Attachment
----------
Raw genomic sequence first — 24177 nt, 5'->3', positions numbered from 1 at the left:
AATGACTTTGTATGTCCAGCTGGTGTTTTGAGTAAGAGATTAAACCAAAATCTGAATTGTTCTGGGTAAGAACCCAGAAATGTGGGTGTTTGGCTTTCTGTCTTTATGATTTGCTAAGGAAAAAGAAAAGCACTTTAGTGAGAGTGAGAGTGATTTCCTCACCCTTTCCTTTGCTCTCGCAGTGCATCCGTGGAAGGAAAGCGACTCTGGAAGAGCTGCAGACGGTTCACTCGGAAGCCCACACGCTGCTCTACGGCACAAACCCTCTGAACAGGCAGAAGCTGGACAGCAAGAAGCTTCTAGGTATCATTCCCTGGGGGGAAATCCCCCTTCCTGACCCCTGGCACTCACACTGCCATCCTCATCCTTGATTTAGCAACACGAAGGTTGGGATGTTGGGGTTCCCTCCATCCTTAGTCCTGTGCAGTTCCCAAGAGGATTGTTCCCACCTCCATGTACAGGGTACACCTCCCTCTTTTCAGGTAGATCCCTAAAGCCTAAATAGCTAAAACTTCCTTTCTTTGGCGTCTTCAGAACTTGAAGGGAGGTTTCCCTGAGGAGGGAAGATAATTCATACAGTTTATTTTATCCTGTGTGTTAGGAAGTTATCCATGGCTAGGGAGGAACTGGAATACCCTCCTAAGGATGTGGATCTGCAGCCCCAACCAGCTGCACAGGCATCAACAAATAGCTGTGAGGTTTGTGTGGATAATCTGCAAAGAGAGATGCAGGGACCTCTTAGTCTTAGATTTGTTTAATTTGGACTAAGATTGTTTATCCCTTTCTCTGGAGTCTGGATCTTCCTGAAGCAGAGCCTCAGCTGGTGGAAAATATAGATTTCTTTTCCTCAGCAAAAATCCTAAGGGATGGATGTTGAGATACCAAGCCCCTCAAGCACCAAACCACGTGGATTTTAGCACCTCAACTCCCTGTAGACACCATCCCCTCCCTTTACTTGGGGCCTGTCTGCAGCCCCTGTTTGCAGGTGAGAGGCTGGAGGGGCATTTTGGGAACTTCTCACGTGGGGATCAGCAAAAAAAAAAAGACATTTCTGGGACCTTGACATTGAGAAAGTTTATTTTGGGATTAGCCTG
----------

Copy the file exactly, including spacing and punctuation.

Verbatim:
Raw genomic sequence first — 24177 nt, 5'->3', positions numbered from 1 at the left:
AATGACTTTGTATGTCCAGCTGGTGTTTTGAGTAAGAGATTAAACCAAAATCTGAATTGTTCTGGGTAAGAACCCAGAAATGTGGGTGTTTGGCTTTCTGTCTTTATGATTTGCTAAGGAAAAAGAAAAGCACTTTAGTGAGAGTGAGAGTGATTTCCTCACCCTTTCCTTTGCTCTCGCAGTGCATCCGTGGAAGGAAAGCGACTCTGGAAGAGCTGCAGACGGTTCACTCGGAAGCCCACACGCTGCTCTACGGCACAAACCCTCTGAACAGGCAGAAGCTGGACAGCAAGAAGCTTCTAGGTATCATTCCCTGGGGGGAAATCCCCCTTCCTGACCCCTGGCACTCACACTGCCATCCTCATCCTTGATTTAGCAACACGAAGGTTGGGATGTTGGGGTTCCCTCCATCCTTAGTCCTGTGCAGTTCCCAAGAGGATTGTTCCCACCTCCATGTACAGGGTACACCTCCCTCTTTTCAGGTAGATCCCTAAAGCCTAAATAGCTAAAACTTCCTTTCTTTGGCGTCTTCAGAACTTGAAGGGAGGTTTCCCTGAGGAGGGAAGATAATTCATACAGTTTATTTTATCCTGTGTGTTAGGAAGTTATCCATGGCTAGGGAGGAACTGGAATACCCTCCTAAGGATGTGGATCTGCAGCCCCAACCAGCTGCACAGGCATCAACAAATAGCTGTGAGGTTTGTGTGGATAATCTGCAAAGAGAGATGCAGGGACCTCTTAGTCTTAGATTTGTTTAATTTGGACTAAGATTGTTTATCCCTTTCTCTGGAGTCTGGATCTTCCTGAAGCAGAGCCTCAGCTGGTGGAAAATATAGATTTCTTTTCCTCAGCAAAAATCCTAAGGGATGGATGTTGAGATACCAAGCCCCTCAAGCACCAAACCACGTGGATTTTAGCACCTCAACTCCCTGTAGACACCATCCCCTCCCTTTACTTGGGGCCTGTCTGCAGCCCCTGTTTGCAGGTGAGAGGCTGGAGGGGCATTTTGGGAACTTCTCACGTGGGGATCAGCAAAAAAAAAAAGACATTTCTGGGACCTTGACATTGAGAAAGTTTATTTTGGGATTAGCCTG